Turkish lira soars after Erdogan takes action but ‘big question mark’ remains | City & Business | Finance


Today the lira rose around 15 percent having rocketed around 25 percent on Monday. It follows months of decline which has seen the lira fall in value from £0.10 at the start of the year to a low of just under £0.045 in December. In a speech on Monday President Erdogan announced a government guarantee on deposits in lira as well as a new measure to pay the difference between the value of savings held in lira and any change in price of the equivalent in dollars. Simon Harvey, Senior FX Market Analyst at Monex Europe, explained a major problem in Turkey was “dollarization” with people taking out loans in lira and using them to buy other assets such as dollars and gold.

With inflation running rampant in Turkey and the cost of borrowing very low moving money into these assets has helped people hedge against the declining value to the lira.

According to central bank data more than half of local savings are now in foreign currencies and gold.

Under the government’s new promise people could receive payments on the difference between any price rises in other currencies such as the dollar and their deposits in lira, incentivising people to hold onto the lira.

Mr Erdogan said: “We are presenting a new financial alternative to citizens who want to alleviate their concerns stemming from the rise in exchange rates when they evaluate their savings.”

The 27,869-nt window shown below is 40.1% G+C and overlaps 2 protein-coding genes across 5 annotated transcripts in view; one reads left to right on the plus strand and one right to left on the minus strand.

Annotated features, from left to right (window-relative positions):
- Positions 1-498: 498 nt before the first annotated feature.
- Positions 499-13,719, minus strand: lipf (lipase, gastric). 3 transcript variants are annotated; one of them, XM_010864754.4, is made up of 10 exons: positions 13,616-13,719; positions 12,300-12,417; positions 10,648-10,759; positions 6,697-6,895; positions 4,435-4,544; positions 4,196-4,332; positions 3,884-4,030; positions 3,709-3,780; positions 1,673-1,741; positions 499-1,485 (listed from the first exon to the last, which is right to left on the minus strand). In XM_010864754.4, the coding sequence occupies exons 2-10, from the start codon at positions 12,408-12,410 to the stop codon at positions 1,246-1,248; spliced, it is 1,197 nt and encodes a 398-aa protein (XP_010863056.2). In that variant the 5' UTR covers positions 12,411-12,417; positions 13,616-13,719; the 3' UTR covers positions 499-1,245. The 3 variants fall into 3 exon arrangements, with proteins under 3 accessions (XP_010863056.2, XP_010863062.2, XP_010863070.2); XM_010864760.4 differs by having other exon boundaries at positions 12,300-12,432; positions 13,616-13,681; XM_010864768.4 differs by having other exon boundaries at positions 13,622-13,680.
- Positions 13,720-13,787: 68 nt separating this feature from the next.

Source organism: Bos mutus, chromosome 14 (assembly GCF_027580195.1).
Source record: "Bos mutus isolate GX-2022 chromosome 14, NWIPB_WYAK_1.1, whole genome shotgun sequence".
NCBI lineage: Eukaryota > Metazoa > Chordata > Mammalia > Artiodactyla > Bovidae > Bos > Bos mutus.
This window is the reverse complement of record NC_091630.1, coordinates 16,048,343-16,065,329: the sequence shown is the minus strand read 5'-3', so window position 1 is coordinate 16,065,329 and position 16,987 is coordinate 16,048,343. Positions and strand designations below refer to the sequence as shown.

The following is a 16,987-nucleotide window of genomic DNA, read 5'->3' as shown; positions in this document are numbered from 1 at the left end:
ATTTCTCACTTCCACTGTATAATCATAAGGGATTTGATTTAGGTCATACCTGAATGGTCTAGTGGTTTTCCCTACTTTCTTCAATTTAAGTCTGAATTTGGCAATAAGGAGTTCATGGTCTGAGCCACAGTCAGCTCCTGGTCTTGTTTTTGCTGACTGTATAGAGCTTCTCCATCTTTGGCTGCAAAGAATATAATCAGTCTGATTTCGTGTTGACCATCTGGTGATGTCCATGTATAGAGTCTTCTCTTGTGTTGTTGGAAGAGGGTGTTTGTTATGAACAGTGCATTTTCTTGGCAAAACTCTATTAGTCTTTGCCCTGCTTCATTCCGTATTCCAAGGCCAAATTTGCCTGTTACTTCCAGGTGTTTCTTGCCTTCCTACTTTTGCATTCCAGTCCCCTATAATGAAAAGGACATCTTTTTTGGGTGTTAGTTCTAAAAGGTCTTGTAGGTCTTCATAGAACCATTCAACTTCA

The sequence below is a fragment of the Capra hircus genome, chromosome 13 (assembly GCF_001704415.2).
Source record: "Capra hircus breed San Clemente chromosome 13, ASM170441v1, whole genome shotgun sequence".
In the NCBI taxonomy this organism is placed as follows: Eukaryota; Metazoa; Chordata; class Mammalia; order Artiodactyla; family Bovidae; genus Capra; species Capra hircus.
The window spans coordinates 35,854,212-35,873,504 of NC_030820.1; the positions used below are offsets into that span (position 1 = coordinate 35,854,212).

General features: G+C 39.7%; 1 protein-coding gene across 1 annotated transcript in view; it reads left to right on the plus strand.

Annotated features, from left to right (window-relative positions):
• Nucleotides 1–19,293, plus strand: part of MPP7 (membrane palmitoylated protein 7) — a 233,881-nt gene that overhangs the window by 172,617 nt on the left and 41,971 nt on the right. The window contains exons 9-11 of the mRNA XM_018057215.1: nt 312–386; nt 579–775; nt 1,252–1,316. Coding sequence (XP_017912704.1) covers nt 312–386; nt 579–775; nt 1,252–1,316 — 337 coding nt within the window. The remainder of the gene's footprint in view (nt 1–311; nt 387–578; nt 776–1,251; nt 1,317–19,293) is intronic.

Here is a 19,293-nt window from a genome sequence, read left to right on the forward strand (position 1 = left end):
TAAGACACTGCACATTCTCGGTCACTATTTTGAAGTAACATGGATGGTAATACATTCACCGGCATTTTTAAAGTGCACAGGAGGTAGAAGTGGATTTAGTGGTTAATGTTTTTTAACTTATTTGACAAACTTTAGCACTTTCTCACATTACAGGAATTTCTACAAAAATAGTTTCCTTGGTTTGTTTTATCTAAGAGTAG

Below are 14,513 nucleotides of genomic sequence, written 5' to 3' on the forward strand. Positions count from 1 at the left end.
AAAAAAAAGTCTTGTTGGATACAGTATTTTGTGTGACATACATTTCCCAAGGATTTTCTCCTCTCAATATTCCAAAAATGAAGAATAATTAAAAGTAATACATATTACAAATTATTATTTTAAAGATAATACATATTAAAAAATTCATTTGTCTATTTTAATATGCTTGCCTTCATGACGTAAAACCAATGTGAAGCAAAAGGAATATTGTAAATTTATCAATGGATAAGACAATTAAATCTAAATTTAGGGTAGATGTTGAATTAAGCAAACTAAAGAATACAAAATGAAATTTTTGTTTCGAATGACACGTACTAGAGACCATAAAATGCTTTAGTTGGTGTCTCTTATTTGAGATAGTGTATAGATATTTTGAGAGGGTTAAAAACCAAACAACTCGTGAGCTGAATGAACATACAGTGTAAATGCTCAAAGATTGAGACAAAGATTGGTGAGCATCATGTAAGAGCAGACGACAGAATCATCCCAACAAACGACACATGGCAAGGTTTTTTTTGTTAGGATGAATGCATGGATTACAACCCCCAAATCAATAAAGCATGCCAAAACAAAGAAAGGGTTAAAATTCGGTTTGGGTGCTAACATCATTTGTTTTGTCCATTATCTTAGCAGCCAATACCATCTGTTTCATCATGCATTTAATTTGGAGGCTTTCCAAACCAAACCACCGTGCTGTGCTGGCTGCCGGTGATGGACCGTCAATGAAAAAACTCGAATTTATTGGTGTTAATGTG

Whilst the measures could be seen as a proxy for an interest rate hike on savings they do not however target demand and borrowing.

President Erdogan has taken a long-standing stance against interest rates which he has previously described as “the devil” and vowed to fight.

In contrast to the consensus among most economists he believes cutting interest rates will help bring inflation under control.

Last week the Turkish central bank cut interest rates from 15 percent to 14 percent sending the lira lower.

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Mr Erdogan is understood to wield significant influence over the central bank which has gone through four governors in the last two and a half years.

There is also the key question of the cost of the payments under the new measures.

Reuters reports one senior banker asking: “How and when is the Treasury going to pay the difference?”

Analysts at Goldman Sachs predicted in a note: “We think that this measure is unlikely to structurally stabilise inflation or the exchange rate.”



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